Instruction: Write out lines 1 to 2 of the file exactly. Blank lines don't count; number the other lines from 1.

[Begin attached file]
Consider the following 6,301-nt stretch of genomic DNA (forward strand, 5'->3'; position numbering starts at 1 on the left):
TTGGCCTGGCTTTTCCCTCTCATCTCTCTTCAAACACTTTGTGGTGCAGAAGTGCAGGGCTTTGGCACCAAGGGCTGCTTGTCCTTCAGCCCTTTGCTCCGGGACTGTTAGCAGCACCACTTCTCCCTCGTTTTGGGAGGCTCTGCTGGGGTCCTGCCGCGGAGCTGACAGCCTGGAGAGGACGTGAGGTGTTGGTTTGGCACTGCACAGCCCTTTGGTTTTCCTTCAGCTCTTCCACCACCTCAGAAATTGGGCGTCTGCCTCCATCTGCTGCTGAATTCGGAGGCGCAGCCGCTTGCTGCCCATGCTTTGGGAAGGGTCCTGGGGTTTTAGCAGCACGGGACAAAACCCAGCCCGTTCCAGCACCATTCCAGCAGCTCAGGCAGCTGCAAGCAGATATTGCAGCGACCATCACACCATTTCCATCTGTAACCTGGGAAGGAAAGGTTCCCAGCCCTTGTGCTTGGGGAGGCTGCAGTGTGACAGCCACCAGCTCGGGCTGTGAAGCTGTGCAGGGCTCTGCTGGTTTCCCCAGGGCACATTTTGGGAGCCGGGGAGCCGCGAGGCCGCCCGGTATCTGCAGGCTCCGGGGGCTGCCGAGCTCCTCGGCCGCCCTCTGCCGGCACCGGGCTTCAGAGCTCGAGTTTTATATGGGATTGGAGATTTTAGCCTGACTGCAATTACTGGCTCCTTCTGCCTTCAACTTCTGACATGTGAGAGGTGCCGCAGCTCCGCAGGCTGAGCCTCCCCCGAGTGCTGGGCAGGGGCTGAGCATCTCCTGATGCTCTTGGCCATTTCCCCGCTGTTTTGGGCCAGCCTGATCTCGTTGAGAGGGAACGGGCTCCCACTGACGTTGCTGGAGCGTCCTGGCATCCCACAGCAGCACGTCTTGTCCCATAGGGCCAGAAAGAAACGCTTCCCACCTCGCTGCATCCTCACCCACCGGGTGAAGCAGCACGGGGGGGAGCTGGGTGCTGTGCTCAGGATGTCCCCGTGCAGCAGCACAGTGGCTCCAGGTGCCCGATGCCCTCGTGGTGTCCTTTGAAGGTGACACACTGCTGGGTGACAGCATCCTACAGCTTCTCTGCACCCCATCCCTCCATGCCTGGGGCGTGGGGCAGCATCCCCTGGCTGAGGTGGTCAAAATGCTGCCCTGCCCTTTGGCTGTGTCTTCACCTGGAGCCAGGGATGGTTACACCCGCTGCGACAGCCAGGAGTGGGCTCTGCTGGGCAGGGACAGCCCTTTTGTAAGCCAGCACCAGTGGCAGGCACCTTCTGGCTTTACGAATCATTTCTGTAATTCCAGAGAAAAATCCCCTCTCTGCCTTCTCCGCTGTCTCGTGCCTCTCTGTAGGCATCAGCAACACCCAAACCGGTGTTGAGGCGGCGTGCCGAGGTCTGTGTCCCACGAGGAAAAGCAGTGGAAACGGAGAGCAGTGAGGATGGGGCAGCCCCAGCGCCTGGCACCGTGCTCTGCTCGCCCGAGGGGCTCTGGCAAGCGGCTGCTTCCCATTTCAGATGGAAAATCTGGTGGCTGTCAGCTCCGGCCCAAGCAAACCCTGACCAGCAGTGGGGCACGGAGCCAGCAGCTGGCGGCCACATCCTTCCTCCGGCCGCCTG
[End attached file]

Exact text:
Consider the following 6,301-nt stretch of genomic DNA (forward strand, 5'->3'; position numbering starts at 1 on the left):
TTGGCCTGGCTTTTCCCTCTCATCTCTCTTCAAACACTTTGTGGTGCAGAAGTGCAGGGCTTTGGCACCAAGGGCTGCTTGTCCTTCAGCCCTTTGCTCCGGGACTGTTAGCAGCACCACTTCTCCCTCGTTTTGGGAGGCTCTGCTGGGGTCCTGCCGCGGAGCTGACAGCCTGGAGAGGACGTGAGGTGTTGGTTTGGCACTGCACAGCCCTTTGGTTTTCCTTCAGCTCTTCCACCACCTCAGAAATTGGGCGTCTGCCTCCATCTGCTGCTGAATTCGGAGGCGCAGCCGCTTGCTGCCCATGCTTTGGGAAGGGTCCTGGGGTTTTAGCAGCACGGGACAAAACCCAGCCCGTTCCAGCACCATTCCAGCAGCTCAGGCAGCTGCAAGCAGATATTGCAGCGACCATCACACCATTTCCATCTGTAACCTGGGAAGGAAAGGTTCCCAGCCCTTGTGCTTGGGGAGGCTGCAGTGTGACAGCCACCAGCTCGGGCTGTGAAGCTGTGCAGGGCTCTGCTGGTTTCCCCAGGGCACATTTTGGGAGCCGGGGAGCCGCGAGGCCGCCCGGTATCTGCAGGCTCCGGGGGCTGCCGAGCTCCTCGGCCGCCCTCTGCCGGCACCGGGCTTCAGAGCTCGAGTTTTATATGGGATTGGAGATTTTAGCCTGACTGCAATTACTGGCTCCTTCTGCCTTCAACTTCTGACATGTGAGAGGTGCCGCAGCTCCGCAGGCTGAGCCTCCCCCGAGTGCTGGGCAGGGGCTGAGCATCTCCTGATGCTCTTGGCCATTTCCCCGCTGTTTTGGGCCAGCCTGATCTCGTTGAGAGGGAACGGGCTCCCACTGACGTTGCTGGAGCGTCCTGGCATCCCACAGCAGCACGTCTTGTCCCATAGGGCCAGAAAGAAACGCTTCCCACCTCGCTGCATCCTCACCCACCGGGTGAAGCAGCACGGGGGGGAGCTGGGTGCTGTGCTCAGGATGTCCCCGTGCAGCAGCACAGTGGCTCCAGGTGCCCGATGCCCTCGTGGTGTCCTTTGAAGGTGACACACTGCTGGGTGACAGCATCCTACAGCTTCTCTGCACCCCATCCCTCCATGCCTGGGGCGTGGGGCAGCATCCCCTGGCTGAGGTGGTCAAAATGCTGCCCTGCCCTTTGGCTGTGTCTTCACCTGGAGCCAGGGATGGTTACACCCGCTGCGACAGCCAGGAGTGGGCTCTGCTGGGCAGGGACAGCCCTTTTGTAAGCCAGCACCAGTGGCAGGCACCTTCTGGCTTTACGAATCATTTCTGTAATTCCAGAGAAAAATCCCCTCTCTGCCTTCTCCGCTGTCTCGTGCCTCTCTGTAGGCATCAGCAACACCCAAACCGGTGTTGAGGCGGCGTGCCGAGGTCTGTGTCCCACGAGGAAAAGCAGTGGAAACGGAGAGCAGTGAGGATGGGGCAGCCCCAGCGCCTGGCACCGTGCTCTGCTCGCCCGAGGGGCTCTGGCAAGCGGCTGCTTCCCATTTCAGATGGAAAATCTGGTGGCTGTCAGCTCCGGCCCAAGCAAACCCTGACCAGCAGTGGGGCACGGAGCCAGCAGCTGGCGGCCACATCCTTCCTCCGGCCGCCTG